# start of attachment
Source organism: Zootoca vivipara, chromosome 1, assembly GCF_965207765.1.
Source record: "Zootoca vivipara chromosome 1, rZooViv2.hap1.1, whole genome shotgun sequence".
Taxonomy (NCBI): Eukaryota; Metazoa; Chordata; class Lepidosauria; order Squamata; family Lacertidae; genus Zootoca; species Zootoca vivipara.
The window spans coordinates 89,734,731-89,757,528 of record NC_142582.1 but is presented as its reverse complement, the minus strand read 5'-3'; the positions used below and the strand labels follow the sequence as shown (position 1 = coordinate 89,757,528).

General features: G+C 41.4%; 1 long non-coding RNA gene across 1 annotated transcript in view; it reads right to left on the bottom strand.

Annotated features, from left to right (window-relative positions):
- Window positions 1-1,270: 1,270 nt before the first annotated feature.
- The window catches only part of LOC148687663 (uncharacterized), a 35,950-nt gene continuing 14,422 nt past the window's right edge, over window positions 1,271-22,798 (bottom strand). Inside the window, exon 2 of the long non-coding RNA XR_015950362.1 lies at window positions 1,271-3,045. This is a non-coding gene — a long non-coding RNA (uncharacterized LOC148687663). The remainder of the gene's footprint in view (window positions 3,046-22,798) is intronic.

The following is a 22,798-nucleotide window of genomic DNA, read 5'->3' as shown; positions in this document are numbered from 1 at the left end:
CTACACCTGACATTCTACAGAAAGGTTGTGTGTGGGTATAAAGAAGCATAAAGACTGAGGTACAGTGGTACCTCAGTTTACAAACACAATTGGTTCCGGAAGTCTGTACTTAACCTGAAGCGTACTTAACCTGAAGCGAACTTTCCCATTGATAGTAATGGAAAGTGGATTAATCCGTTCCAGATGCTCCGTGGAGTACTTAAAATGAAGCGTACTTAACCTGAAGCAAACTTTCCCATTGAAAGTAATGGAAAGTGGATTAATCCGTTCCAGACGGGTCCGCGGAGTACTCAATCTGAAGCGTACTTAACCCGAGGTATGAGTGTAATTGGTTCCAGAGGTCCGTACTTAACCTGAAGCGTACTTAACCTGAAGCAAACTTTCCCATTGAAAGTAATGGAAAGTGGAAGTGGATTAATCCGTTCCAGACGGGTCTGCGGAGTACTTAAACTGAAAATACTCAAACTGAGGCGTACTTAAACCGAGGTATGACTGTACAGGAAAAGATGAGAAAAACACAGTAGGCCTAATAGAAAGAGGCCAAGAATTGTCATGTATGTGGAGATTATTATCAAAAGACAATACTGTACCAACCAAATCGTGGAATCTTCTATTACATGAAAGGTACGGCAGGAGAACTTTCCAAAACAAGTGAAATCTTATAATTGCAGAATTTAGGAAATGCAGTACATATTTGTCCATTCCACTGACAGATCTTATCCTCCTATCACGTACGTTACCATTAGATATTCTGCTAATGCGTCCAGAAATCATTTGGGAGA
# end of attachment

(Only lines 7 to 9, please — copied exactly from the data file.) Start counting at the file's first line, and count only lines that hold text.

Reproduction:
- Window positions 1-1,270: 1,270 nt before the first annotated feature.
- The window catches only part of LOC148687663 (uncharacterized), a 35,950-nt gene continuing 14,422 nt past the window's right edge, over window positions 1,271-22,798 (bottom strand). Inside the window, exon 2 of the long non-coding RNA XR_015950362.1 lies at window positions 1,271-3,045. This is a non-coding gene — a long non-coding RNA (uncharacterized LOC148687663). The remainder of the gene's footprint in view (window positions 3,046-22,798) is intronic.

The following is a 22,798-nucleotide window of genomic DNA, read 5'->3' as shown; positions in this document are numbered from 1 at the left end: